This year summer has been about finally reading those books that have spent too many months untouched on the shelf, evenings and weekends spent at the grill, and glorious warm, slow, sunny moments strung together with day trips to great places within a few hours drive of the Twin Cities. We hike for a few hours, grab a cone or a root beer float, and come home feeling like we’ve taken Thoreau’s advice to live deliberately and deep, and to suck out all of the marrow (and ice cream) of life.
Last month T spent a week at Carleton College in Northfield. It was a good excuse for me grab one of those forgotten books on my dusty shelves and spend a day wandering the streets along the river of this southeastern Minnesota Town. Northfield is known for its private colleges, the Cannon River, Malt-O-Meal, and a botched Jesse James robbery (not necessarily in that order).
As I walked toward my breakfast destination, The Tavern on Division Street, folks along my path greeted one another with friendly waves and chitchat. “Julie! How are you today? Is Jim feeling better?” “Good morning, Tony! Ready for the weekend?” Apparently I’d landed in some weird utopian Mayberry, and I was happy to be there.
Inside The Tavern I sat at a booth surrounded by wood paneling and historic photos of college life. My coffee mug advertised local establishments, a cross-promotion that I also observed at another restaurant on their pint glasses. (I also observed cottage cheese on every menu, and decor displaying either collegiate activities or Jesse James. If you’ve got a winning theme, go with it.) One strawberry waffle and side of bacon later, I took the back exit and found myself on the Cannon River.
Under a sign asking visitors not to feed the wildlife, an older couple tossed breadcrumbs at the ducks. I found a bench, opened my book, and enjoyed the cool breeze coming from the river. It was a hot and humid day, and along the river temps were easily ten degrees cooler than along the main street of Northfield.
“What are you reading?” a friendly voice questioned me. Two young policemen approached me with smiles. I showed them the cover of the memoir in my lap, and we traded small talk for a bit.
(Obligatory confession regarding my summer reading: I am immersed in a heavy curriculum of trashy celebrity memoirs. From Rob Lowe to Mackenzie Phillips, Jason Priestly to Tina Faye, and a Katharine Graham chaser, I am frolicking on the wild side. However, on that particular day I forgot that I was visiting an academic capital and probably should have chosen a less pornographic text than Brandi Glanville’s “Drinking and Tweeting.” Had I known that every police officer, store clerk, and child I met that day would inquire about my book I would have, at the very least, hidden the cover beneath a generic wrapper.)
I walked into the Northfield Historical Society Museum just as a tour was beginning. Four bucks bought me entrance to the bank where the infamous thwarted robbery attempt by Jesse James and his gang took place. A teen actor recited the details of the robbery and escorted our group through the bank and museum. After the tour, I collected one of the free historical street maps that the museum distributes and spent an hour locating each building and site on the map.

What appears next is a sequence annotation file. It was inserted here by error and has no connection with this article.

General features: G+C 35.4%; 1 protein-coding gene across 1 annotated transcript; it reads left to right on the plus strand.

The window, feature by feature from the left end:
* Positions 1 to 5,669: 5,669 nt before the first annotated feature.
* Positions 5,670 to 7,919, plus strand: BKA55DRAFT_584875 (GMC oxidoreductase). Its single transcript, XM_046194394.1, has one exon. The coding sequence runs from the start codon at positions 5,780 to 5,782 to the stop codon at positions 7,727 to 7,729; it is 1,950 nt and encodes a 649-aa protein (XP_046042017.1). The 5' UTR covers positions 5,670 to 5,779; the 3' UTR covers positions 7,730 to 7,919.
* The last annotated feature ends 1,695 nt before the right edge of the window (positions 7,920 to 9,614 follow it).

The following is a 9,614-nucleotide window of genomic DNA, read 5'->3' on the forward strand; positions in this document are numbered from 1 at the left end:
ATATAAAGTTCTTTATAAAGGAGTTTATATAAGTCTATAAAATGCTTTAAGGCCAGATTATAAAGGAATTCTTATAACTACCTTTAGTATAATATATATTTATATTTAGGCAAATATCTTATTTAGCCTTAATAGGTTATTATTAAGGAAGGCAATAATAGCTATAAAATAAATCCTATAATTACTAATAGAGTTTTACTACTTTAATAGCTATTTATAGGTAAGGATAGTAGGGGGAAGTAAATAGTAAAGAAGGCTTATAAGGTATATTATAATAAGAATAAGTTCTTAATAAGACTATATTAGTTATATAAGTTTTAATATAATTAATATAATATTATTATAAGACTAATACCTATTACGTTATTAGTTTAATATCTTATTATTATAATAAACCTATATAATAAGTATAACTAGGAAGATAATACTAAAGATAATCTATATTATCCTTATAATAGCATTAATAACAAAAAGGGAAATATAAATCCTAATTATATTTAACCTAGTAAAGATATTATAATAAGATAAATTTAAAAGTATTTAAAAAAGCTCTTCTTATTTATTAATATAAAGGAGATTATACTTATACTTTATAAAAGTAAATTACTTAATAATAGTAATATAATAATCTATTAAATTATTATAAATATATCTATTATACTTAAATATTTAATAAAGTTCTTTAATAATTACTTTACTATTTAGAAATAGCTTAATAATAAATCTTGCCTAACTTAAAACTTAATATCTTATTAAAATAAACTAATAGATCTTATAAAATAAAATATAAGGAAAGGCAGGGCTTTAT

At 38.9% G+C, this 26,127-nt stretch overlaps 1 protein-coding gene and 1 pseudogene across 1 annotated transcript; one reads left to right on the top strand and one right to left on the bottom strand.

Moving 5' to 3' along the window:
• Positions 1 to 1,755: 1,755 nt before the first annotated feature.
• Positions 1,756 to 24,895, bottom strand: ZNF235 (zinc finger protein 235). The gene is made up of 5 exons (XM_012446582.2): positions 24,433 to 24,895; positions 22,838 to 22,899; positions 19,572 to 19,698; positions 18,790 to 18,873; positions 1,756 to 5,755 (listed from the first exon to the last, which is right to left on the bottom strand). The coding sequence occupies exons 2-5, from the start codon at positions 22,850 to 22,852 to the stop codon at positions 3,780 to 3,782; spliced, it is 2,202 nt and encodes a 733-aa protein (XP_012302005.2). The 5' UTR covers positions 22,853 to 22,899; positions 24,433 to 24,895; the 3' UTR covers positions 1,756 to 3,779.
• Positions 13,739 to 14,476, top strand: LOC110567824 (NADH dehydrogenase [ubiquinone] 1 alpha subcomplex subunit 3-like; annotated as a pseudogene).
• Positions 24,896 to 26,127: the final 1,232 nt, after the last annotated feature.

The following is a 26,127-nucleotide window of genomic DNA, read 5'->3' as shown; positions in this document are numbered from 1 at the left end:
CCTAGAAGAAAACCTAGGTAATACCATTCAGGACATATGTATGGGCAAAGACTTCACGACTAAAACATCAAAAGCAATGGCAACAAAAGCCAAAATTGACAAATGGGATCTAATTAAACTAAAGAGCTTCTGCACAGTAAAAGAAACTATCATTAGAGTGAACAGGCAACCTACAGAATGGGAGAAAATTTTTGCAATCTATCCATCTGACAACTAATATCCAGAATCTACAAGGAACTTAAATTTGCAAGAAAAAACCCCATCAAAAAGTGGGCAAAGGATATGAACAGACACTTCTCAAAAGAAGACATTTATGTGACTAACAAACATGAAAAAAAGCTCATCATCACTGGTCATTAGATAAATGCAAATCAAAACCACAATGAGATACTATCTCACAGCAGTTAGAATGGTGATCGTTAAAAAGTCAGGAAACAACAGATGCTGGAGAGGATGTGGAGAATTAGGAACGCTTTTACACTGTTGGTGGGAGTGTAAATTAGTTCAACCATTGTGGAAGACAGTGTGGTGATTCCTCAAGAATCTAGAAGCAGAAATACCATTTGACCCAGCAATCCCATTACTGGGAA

I popped into the kitchen store and several antique shops, collecting souvenirs along the way, until I came to the end of Division Street at the pub where I decided to eat lunch. J. Grundy’s Rueb ‘N’ Stein claims that their Reuben is one of the best around. The sandwich was generous and came with super salty fries that made my cold beer taste even better. Was it one of the best I’ve ever had? It was pretty good, but I could have eaten an entire bowl of just the sauerkraut. J. Grundy’s doesn’t advertise that their sauerkraut is made in-house, but they should.
The afternoon was heating up, so I headed back toward the river to cool off. With a full tummy and a comfortable bench, I kicked off my Chuckies and laid back for a nap.
“Excuse me. Excuse me!” A little voice woke me. A cute kid I’d spotted earlier skateboarding down Division Street stood over me. “Are you OK?” he asked.
Apparently it is uncommon for adults to nap barefoot on benches in Northfield, and the poor kid thought I was either a vagrant or in need of an ambulance.
“I’m fine,” I assured him. “Just napping.”
“Mind if I sit down next to you for awhile?” he asked. Being a city girl I became suspicious that this 10-year old was about to try and scam me.
I sat up and made room for the kid. We made our introductions and he asked me what book I was reading. I tried to hide the cover from him and changed the subject. “Um, just a memoir.” Once he was satisfied that I wasn’t a stroke victim (or a vagrant), he hopped on his bike and peddled away.
It was almost time to meet T back on campus. One of the clerks in town told me I had to try the wedding cake bakery Cakewalk before leaving Northfield. Cakewalk is a modern bakery with fun cupcake flavors and the most exquisite Rice Krispie Brownies a few dollars can buy. Thankfully, the servers were too busy with customers to ask what book I was reading.